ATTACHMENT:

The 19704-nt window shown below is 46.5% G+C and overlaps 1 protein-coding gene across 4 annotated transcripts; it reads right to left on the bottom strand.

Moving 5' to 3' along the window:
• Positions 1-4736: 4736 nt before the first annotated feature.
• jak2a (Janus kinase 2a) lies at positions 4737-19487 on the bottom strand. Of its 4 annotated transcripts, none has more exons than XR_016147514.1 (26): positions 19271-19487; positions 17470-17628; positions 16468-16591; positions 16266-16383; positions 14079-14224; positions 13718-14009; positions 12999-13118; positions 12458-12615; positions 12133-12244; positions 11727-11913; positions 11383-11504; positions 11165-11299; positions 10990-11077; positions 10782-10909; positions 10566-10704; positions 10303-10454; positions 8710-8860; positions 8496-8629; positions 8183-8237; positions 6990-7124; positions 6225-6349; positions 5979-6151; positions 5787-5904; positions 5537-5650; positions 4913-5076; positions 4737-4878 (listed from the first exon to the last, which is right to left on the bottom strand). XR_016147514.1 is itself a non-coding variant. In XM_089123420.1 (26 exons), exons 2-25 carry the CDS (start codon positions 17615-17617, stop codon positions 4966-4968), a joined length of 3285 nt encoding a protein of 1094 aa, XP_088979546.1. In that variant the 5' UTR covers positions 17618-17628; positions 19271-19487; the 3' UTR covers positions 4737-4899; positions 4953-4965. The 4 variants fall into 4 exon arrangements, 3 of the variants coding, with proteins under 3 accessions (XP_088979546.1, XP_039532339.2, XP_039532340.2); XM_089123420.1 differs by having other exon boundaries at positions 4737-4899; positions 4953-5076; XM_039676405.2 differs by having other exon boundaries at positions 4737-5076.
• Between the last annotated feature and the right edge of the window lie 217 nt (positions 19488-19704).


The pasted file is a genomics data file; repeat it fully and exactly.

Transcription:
The 19704-nt window shown below is 46.5% G+C and overlaps 1 protein-coding gene across 4 annotated transcripts; it reads right to left on the bottom strand.

Moving 5' to 3' along the window:
• Positions 1-4736: 4736 nt before the first annotated feature.
• jak2a (Janus kinase 2a) lies at positions 4737-19487 on the bottom strand. Of its 4 annotated transcripts, none has more exons than XR_016147514.1 (26): positions 19271-19487; positions 17470-17628; positions 16468-16591; positions 16266-16383; positions 14079-14224; positions 13718-14009; positions 12999-13118; positions 12458-12615; positions 12133-12244; positions 11727-11913; positions 11383-11504; positions 11165-11299; positions 10990-11077; positions 10782-10909; positions 10566-10704; positions 10303-10454; positions 8710-8860; positions 8496-8629; positions 8183-8237; positions 6990-7124; positions 6225-6349; positions 5979-6151; positions 5787-5904; positions 5537-5650; positions 4913-5076; positions 4737-4878 (listed from the first exon to the last, which is right to left on the bottom strand). XR_016147514.1 is itself a non-coding variant. In XM_089123420.1 (26 exons), exons 2-25 carry the CDS (start codon positions 17615-17617, stop codon positions 4966-4968), a joined length of 3285 nt encoding a protein of 1094 aa, XP_088979546.1. In that variant the 5' UTR covers positions 17618-17628; positions 19271-19487; the 3' UTR covers positions 4737-4899; positions 4953-4965. The 4 variants fall into 4 exon arrangements, 3 of the variants coding, with proteins under 3 accessions (XP_088979546.1, XP_039532339.2, XP_039532340.2); XM_089123420.1 differs by having other exon boundaries at positions 4737-4899; positions 4953-5076; XM_039676405.2 differs by having other exon boundaries at positions 4737-5076.
• Between the last annotated feature and the right edge of the window lie 217 nt (positions 19488-19704).